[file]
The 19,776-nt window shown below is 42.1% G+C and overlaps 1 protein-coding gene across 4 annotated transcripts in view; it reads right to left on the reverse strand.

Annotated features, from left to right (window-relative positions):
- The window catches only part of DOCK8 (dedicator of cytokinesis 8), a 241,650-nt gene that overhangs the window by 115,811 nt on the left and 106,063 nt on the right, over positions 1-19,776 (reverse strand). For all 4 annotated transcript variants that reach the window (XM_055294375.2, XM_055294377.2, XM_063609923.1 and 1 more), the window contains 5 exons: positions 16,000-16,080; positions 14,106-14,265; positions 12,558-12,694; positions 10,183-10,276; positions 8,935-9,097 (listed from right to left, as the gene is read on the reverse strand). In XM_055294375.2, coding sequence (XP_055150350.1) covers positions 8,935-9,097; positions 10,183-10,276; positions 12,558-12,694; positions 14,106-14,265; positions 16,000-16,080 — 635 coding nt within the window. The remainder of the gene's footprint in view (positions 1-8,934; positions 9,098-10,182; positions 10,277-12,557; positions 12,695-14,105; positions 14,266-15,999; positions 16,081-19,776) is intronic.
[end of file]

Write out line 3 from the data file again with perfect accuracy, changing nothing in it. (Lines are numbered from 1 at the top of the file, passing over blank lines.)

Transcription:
- The window catches only part of DOCK8 (dedicator of cytokinesis 8), a 241,650-nt gene that overhangs the window by 115,811 nt on the left and 106,063 nt on the right, over positions 1-19,776 (reverse strand). For all 4 annotated transcript variants that reach the window (XM_055294375.2, XM_055294377.2, XM_063609923.1 and 1 more), the window contains 5 exons: positions 16,000-16,080; positions 14,106-14,265; positions 12,558-12,694; positions 10,183-10,276; positions 8,935-9,097 (listed from right to left, as the gene is read on the reverse strand). In XM_055294375.2, coding sequence (XP_055150350.1) covers positions 8,935-9,097; positions 10,183-10,276; positions 12,558-12,694; positions 14,106-14,265; positions 16,000-16,080 — 635 coding nt within the window. The remainder of the gene's footprint in view (positions 1-8,934; positions 9,098-10,182; positions 10,277-12,557; positions 12,695-14,105; positions 14,266-15,999; positions 16,081-19,776) is intronic.